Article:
Natalie Prass The Future and the Past

Natalie Prass The Future and the Past
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Some would say love and politics are incongruous concepts. Natalie Prass says that's rubbish.
 
In late 2016, the Richmond, VA artist was putting the finishing touches on a batch of songs slated for inclusion on her new album. Then Donald Trump won the presidential election. Incensed and emboldened, the soft-spoken singer and songwriter scrapped a number of those tracks in favour of a clutch of new compositions that expressed her outrage.
 
Yet, she needed to reconcile these new, charged numbers with what remained from her original sections, songs triggered by the end of a "toxic relationship." Remarkably, the finished album, The Future and the Past, threads this needle with aplomb, revealing a far more self-assured artist than the delicate torch-balladeer we first met on her 2015 self-titled debut.
 
That record was a stately affair, filled with rich harmonies and sweeping strings that recalled 1950s and '60s Brill Building pop. Here though, she's quite literally found her groove, nicking pieces of '70s and '80s pop and R&B to give the tracks, performed once again by producer Matthew E. White and his Spacebomb Studio's crack house band, a bit more swing. Though they lack the natural funkiness of say, the Dap Kings, the crew once again deftly evoke the past without ever inhabiting it, creating a record that, while conceivably could exist in any moment in time, still feels modern.
 
The devastating "Lost," which Prass produced on her own, comes closest to her debut, and is certainly an album highlight. But it's those last-minute additions that truly stand out. In crafting songs in Trump's wake, Prass took a page from Stevie Wonder, turning hardship into joy, her sense of powerlessness into empowerment.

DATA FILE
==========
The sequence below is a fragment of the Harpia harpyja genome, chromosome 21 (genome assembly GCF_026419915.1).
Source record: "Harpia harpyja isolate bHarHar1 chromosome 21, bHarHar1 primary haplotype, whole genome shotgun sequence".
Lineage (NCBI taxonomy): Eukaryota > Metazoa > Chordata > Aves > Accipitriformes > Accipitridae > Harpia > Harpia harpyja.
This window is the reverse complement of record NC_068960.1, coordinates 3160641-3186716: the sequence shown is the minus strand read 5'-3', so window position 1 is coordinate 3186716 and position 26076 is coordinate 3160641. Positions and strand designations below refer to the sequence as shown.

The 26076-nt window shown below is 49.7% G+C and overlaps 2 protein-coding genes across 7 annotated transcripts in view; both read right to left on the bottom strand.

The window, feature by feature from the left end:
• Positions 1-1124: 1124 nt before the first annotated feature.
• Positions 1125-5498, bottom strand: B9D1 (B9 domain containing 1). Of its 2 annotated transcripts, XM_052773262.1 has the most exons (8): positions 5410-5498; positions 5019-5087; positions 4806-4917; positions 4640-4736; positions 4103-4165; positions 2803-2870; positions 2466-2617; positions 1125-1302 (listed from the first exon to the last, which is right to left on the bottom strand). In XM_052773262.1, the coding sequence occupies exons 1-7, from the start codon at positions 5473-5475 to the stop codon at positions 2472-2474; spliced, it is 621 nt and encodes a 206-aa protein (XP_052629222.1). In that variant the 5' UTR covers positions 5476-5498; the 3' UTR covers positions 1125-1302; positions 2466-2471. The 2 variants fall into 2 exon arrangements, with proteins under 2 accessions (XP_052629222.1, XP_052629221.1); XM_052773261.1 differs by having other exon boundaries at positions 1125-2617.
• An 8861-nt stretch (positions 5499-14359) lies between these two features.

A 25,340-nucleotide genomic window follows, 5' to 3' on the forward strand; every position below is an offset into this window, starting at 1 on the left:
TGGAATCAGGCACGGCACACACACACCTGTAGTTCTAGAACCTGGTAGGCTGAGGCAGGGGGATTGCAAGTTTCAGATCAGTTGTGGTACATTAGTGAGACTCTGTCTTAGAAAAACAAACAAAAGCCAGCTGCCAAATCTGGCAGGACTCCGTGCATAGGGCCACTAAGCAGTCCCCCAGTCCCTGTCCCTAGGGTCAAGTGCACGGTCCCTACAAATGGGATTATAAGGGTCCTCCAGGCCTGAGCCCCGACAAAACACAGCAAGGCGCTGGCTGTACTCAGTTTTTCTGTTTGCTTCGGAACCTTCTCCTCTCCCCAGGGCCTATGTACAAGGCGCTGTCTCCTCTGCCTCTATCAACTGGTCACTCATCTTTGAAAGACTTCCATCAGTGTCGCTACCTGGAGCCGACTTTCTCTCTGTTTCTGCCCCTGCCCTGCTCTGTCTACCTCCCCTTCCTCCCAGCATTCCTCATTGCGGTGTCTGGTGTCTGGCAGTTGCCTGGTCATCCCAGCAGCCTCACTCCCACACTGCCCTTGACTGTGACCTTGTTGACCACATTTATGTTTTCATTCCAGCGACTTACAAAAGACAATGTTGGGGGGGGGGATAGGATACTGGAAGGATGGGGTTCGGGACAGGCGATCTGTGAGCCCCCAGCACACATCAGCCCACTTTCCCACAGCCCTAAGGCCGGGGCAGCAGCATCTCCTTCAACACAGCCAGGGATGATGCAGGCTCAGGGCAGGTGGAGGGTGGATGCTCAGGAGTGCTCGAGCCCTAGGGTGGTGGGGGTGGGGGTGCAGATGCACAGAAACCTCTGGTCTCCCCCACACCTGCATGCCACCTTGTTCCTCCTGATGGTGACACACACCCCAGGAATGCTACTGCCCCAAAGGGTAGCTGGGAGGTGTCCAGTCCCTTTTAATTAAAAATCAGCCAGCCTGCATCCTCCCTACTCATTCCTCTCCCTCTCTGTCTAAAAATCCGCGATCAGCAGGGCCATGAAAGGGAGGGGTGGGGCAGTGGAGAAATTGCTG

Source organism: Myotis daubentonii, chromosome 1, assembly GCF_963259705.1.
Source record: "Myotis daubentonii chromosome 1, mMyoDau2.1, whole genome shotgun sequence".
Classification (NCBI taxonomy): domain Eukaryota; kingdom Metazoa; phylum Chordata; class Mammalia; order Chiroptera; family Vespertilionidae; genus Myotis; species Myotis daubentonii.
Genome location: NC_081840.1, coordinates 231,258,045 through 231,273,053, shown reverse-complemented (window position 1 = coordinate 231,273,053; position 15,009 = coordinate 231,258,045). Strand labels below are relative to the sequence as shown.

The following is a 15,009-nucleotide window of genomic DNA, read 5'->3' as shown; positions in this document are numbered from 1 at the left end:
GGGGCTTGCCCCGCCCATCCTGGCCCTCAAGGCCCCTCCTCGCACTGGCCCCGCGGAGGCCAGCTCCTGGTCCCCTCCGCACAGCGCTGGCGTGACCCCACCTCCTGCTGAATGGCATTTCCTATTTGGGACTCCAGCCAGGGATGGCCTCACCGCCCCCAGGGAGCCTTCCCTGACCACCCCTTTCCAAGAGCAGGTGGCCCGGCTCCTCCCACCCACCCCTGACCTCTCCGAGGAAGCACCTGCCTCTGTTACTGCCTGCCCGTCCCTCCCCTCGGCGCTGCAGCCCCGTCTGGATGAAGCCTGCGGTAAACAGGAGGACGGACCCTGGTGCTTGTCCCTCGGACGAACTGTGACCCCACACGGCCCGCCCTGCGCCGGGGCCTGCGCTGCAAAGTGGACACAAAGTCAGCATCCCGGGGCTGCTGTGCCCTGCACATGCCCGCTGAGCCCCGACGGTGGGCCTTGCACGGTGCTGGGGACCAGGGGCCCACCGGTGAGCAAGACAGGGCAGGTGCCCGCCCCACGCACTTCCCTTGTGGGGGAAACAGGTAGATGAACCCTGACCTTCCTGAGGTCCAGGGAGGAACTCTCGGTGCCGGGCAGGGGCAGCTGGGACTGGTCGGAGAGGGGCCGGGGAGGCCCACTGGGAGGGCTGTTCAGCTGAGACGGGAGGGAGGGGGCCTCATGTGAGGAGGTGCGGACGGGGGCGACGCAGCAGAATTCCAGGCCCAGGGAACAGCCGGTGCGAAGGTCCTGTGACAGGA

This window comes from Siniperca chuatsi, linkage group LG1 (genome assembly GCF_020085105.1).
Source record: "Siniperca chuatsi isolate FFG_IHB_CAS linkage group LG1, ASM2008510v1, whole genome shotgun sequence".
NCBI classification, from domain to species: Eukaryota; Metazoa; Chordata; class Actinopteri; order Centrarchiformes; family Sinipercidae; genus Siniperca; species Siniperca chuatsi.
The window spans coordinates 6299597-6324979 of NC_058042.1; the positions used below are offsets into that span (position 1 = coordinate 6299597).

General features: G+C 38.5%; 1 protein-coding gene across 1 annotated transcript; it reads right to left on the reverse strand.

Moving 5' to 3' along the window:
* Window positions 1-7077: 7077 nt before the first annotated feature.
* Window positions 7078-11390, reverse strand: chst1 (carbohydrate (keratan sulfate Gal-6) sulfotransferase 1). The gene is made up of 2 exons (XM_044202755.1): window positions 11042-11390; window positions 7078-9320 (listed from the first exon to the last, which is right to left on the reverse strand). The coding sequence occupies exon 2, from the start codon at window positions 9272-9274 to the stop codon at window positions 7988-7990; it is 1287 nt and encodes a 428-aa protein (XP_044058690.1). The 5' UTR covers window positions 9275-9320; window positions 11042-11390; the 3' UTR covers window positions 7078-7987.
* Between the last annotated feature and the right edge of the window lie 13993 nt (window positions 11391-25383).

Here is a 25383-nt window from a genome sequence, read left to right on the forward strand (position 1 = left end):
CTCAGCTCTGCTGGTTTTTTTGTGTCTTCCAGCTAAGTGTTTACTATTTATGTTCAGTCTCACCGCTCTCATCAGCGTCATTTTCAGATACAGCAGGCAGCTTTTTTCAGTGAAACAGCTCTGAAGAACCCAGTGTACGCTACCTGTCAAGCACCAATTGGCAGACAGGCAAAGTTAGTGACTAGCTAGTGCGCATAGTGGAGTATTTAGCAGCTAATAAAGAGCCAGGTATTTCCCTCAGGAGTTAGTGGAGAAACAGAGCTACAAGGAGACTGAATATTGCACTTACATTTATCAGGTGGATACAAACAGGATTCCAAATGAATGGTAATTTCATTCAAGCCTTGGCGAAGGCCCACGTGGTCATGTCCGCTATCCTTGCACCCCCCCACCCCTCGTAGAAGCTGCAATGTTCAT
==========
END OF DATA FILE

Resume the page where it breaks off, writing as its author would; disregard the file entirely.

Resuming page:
There are no "fuck Trump" tunes here; the mantra of "Hot for the Mountain" — "we'll take you on" — is about as aggressive as the album gets. Rather, songs like "Sisters" and "Oh My" express unity rather than anger. The goal is to bring listeners together, not push them apart.
 
Prass says that gospel recordings have become a regular part of her everyday listening and it shows: faith that this too can be overcome pervades the record, whether it's America's cultural divisions or a broken heart. "I am the sources of my body's choices now" she sings on closing cut "Ain't Nobody." Is she speaking to a controlling lover or her own government? It doesn't matter. "We'll take you on," sing the background singers, heard now as a reprise. "We'll take you on…" (ATO Records)